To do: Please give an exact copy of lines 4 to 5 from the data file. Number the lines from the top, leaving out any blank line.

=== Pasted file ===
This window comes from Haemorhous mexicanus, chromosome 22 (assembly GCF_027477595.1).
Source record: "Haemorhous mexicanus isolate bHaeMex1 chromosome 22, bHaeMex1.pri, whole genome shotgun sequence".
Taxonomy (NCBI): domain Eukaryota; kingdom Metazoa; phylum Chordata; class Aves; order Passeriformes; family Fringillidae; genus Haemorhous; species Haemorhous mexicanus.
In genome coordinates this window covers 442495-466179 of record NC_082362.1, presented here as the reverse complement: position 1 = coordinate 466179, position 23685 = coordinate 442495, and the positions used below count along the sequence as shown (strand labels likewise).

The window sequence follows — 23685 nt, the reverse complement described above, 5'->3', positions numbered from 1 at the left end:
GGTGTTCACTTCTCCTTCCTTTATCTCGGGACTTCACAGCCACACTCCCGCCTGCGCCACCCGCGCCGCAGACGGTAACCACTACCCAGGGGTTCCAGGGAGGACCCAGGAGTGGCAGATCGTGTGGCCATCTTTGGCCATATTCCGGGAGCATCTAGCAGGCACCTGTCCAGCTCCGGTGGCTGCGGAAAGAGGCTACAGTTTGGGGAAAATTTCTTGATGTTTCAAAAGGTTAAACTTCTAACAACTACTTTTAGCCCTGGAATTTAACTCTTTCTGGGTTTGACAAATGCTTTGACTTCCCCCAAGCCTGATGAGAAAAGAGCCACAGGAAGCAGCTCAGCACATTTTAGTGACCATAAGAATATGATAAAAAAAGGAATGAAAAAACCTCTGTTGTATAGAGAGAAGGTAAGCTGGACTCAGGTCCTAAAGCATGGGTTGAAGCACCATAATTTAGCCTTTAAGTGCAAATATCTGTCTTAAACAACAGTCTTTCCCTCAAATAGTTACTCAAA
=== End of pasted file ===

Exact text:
In genome coordinates this window covers 442495-466179 of record NC_082362.1, presented here as the reverse complement: position 1 = coordinate 466179, position 23685 = coordinate 442495, and the positions used below count along the sequence as shown (strand labels likewise).

The window sequence follows — 23685 nt, the reverse complement described above, 5'->3', positions numbered from 1 at the left end: